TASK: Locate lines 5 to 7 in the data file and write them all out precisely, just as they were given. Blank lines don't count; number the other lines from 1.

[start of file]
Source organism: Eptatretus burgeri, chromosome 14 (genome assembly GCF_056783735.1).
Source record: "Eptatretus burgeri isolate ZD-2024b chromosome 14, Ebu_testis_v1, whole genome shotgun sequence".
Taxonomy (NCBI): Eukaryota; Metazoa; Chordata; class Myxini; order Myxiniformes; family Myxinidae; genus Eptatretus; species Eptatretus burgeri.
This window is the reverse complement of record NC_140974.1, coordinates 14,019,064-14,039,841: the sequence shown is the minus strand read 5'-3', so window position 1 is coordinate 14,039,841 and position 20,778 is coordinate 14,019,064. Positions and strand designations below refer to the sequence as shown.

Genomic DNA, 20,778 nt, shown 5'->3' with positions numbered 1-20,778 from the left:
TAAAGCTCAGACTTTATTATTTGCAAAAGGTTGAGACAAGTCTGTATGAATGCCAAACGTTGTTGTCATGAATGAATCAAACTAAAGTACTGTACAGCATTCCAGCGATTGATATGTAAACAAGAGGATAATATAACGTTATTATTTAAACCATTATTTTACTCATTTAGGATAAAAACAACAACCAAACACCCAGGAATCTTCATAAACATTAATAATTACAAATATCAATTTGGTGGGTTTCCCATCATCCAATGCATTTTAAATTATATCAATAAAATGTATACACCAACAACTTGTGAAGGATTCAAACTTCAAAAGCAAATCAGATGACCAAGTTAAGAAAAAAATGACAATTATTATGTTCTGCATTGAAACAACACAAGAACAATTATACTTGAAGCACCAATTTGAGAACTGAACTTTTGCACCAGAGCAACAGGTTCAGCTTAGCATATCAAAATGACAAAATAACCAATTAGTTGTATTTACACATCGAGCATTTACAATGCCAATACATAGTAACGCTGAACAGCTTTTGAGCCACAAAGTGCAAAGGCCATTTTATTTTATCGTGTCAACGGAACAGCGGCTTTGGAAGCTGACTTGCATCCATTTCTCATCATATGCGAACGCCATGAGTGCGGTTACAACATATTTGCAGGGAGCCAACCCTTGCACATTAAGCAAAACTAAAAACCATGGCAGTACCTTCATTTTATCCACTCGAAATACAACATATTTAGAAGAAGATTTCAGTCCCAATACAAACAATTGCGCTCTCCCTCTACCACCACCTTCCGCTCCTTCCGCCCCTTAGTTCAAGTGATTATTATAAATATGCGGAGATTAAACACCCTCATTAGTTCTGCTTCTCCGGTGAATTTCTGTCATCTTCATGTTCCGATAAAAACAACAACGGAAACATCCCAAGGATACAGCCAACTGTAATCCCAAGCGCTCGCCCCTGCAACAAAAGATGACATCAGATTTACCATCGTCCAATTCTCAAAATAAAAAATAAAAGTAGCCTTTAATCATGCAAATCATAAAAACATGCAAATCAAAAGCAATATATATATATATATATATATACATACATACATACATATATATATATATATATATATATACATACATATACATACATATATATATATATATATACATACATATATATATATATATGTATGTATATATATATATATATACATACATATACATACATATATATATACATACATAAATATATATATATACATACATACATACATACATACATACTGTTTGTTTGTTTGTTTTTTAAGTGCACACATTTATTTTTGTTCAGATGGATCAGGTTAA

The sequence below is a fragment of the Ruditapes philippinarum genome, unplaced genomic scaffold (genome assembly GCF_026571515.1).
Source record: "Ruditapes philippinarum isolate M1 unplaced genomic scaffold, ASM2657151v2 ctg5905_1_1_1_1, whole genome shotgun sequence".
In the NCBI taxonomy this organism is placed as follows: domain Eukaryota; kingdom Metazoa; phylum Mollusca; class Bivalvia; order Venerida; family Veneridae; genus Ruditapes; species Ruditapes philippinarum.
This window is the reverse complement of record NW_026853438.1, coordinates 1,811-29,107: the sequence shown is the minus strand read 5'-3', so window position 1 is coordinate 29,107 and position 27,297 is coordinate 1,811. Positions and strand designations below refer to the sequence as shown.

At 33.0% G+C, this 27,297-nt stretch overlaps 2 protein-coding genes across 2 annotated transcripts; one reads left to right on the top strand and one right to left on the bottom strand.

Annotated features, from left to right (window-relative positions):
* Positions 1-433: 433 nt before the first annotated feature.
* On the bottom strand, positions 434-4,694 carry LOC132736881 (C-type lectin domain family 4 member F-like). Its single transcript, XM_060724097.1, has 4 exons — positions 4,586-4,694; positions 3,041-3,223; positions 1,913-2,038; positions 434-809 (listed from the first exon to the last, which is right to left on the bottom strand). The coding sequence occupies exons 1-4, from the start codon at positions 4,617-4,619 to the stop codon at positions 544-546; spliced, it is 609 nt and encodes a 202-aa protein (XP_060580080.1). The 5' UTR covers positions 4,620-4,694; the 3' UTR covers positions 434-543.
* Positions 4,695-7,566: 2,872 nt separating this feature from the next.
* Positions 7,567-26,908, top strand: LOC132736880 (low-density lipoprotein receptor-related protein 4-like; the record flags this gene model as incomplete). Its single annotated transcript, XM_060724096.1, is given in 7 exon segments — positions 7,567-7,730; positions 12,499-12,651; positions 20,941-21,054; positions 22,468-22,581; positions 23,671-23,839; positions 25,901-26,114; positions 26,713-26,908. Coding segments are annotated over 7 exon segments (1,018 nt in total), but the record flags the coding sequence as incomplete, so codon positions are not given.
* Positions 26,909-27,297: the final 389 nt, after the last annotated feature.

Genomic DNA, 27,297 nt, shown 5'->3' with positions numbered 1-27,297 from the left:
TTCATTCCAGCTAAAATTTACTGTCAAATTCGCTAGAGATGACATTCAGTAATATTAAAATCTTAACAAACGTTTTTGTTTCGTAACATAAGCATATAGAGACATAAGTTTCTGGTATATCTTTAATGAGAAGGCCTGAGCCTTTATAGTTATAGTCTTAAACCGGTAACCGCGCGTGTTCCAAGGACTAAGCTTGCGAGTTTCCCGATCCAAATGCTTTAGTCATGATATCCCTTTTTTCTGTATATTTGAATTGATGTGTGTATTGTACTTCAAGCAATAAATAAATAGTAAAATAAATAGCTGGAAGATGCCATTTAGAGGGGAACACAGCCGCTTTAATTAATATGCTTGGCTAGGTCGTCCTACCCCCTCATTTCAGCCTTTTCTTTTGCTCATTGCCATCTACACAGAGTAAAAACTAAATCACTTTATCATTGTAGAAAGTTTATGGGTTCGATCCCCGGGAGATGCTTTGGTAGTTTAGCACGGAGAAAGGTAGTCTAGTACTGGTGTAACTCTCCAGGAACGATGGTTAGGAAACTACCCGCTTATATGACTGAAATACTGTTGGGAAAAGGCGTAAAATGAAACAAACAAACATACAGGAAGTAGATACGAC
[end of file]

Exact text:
Genomic DNA, 20,778 nt, shown 5'->3' with positions numbered 1-20,778 from the left:
TAAAGCTCAGACTTTATTATTTGCAAAAGGTTGAGACAAGTCTGTATGAATGCCAAACGTTGTTGTCATGAATGAATCAAACTAAAGTACTGTACAGCATTCCAGCGATTGATATGTAAACAAGAGGATAATATAACGTTATTATTTAAACCATTATTTTACTCATTTAGGATAAAAACAACAACCAAACACCCAGGAATCTTCATAAACATTAATAATTACAAATATCAATTTGGTGGGTTTCCCATCATCCAATGCATTTTAAATTATATCAATAAAATGTATACACCAACAACTTGTGAAGGATTCAAACTTCAAAAGCAAATCAGATGACCAAGTTAAGAAAAAAATGACAATTATTATGTTCTGCATTGAAACAACACAAGAACAATTATACTTGAAGCACCAATTTGAGAACTGAACTTTTGCACCAGAGCAACAGGTTCAGCTTAGCATATCAAAATGACAAAATAACCAATTAGTTGTATTTACACATCGAGCATTTACAATGCCAATACATAGTAACGCTGAACAGCTTTTGAGCCACAAAGTGCAAAGGCCATTTTATTTTATCGTGTCAACGGAACAGCGGCTTTGGAAGCTGACTTGCATCCATTTCTCATCATATGCGAACGCCATGAGTGCGGTTACAACATATTTGCAGGGAGCCAACCCTTGCACATTAAGCAAAACTAAAAACCATGGCAGTACCTTCATTTTATCCACTCGAAATACAACATATTTAGAAGAAGATTTCAGTCCCAATACAAACAATTGCGCTCTCCCTCTACCACCACCTTCCGCTCCTTCCGCCCCTTAGTTCAAGTGATTATTATAAATATGCGGAGATTAAACACCCTCATTAGTTCTGCTTCTCCGGTGAATTTCTGTCATCTTCATGTTCCGATAAAAACAACAACGGAAACATCCCAAGGATACAGCCAACTGTAATCCCAAGCGCTCGCCCCTGCAACAAAAGATGACATCAGATTTACCATCGTCCAATTCTCAAAATAAAAAATAAAAGTAGCCTTTAATCATGCAAATCATAAAAACATGCAAATCAAAAGCAATATATATATATATATATATATACATACATACATACATATATATATATATATATATATATACATACATATACATACATATATATATATATATATACATACATATATATATATATATGTATGTATATATATATATATATACATACATATACATACATATATATATACATACATAAATATATATATATACATACATACATACATACATACATACTGTTTGTTTGTTTGTTTTTTAAGTGCACACATTTATTTTTGTTCAGATGGATCAGGTTAA

The sequence below is a fragment of the Ruditapes philippinarum genome, unplaced genomic scaffold (genome assembly GCF_026571515.1).